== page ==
Florida Man Pleads Guilty In Capitol Riot Case
Numerous cases have been filed against the individuals who mobbed the capitol on January 6th as the then-President Elect, Joe Biden was being sworn into office. The most recent involves a Florida man who pleaded guilty to civil disorder which is a generic term like disorderly conduct. The government is approaching these cases in a tiered system. They want to ensure that the most visible members of the movement face longer prison sentences than those who were simply present. Physically being at the protest is not, in and of itself, enough to charge anyone with a crime.
In these cases, defendants are being charged with attempting to disrupt a congressional proceeding, disorderly conduct, attacking peace officers, and trespassing on Capitol grounds. Those who led the protest and organized the protest are still in negotiations with prosecutors. Some visible members of the conspiracy, such as the QAnon Shaman, have already been sentenced.
What did the defendant specifically do?
So, you can’t be charged with going to a protest, but the law makes it clear that protest is as far as it can go. In this case, the protest got out of hand with participants forcing their way through barricades and police officers to access the Capitol building. Once the Capitol was breached, Congress had to stop the proceedings until the disturbance was settled. While the event did not result in actual political gain, it reminded us all just how fragile our democracy really is.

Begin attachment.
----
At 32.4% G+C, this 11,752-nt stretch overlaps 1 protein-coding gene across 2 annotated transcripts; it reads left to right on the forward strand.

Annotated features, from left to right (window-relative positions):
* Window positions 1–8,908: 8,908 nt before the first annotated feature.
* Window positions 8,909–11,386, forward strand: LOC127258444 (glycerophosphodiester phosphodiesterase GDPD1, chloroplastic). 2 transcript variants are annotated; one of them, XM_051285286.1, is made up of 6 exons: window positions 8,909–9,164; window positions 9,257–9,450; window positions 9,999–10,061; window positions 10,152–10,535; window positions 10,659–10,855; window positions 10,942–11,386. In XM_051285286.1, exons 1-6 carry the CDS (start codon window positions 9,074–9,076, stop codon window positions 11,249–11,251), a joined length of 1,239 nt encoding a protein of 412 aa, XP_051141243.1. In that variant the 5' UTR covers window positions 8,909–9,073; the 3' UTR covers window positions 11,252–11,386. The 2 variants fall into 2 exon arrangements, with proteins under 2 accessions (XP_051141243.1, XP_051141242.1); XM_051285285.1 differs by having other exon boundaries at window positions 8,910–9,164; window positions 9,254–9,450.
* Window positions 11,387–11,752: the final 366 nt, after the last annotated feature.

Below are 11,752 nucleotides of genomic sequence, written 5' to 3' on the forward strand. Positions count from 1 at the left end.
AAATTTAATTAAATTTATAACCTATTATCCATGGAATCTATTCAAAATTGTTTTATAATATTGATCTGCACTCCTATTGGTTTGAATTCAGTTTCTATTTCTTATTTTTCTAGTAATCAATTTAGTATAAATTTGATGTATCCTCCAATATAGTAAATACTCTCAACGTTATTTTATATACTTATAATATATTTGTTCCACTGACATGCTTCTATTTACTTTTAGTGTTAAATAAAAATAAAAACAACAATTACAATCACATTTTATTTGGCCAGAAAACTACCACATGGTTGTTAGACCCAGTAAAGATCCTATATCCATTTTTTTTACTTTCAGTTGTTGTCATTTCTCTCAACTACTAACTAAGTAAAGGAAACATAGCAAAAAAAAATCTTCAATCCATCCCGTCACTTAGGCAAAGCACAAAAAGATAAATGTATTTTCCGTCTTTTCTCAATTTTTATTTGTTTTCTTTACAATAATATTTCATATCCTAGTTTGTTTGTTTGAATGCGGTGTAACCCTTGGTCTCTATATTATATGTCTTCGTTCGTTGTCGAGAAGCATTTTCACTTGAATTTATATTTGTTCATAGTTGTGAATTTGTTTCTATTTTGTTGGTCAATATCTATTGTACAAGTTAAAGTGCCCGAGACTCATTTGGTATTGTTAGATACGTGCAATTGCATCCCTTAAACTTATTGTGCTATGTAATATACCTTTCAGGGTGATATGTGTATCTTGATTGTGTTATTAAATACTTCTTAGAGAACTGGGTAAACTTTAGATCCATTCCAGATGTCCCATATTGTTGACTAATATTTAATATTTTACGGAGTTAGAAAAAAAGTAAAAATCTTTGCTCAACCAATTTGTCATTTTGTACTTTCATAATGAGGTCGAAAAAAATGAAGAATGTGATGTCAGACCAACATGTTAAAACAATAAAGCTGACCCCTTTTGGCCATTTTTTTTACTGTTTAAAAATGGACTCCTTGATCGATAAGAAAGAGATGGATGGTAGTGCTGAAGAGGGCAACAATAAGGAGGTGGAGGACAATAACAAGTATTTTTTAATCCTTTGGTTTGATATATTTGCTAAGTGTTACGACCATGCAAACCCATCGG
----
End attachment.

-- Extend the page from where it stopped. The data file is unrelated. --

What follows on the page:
Are terrorism charges likely?
No. U.S. citizens are almost never charged with terrorism. This is especially so if they are white. Notable exceptions did occur after the 9/11 attack but in most cases, Islamic Americans did not face terrorism charges even if they had expressed sympathy for Al Qaeda.
For Americans like Ted Kaczynski who used violence to carry out a political agenda and other similar cases, terrorism was never charged. Kaczynski faced charges for 3 murders and using the U.S. Postal Service to transmit bombs.
Richard Reid, the notorious “shoe bomber” on the other hand, was a citizen of Britain at the time and had become an Islamic radical. Reid was charged with terrorism related offenses and sentenced using terrorism enhancements. In other cases, Americans have been charged with terrorism for conduct they committed overseas in the aid of movements or governments that did not ally with our own government’s interests.
In cases against American citizens who are not affiliated with overseas enemy organizations, the chances of the defendant facing terrorism charges are rare. In those cases, defendants were charged with other crimes—not terrorism per se. Even Timothy McVeigh and Terry Nichols were never charged with terrorism while the unsuccessful shoe bomber Richard Reid did face terrorism charges.
Talk to a Tallahassee Criminal Defense Attorney
If you have been arrested and are facing charges, call the Tallahassee criminal lawyers at Luke Newman, P.A. today and we can begin preparing your defense immediately.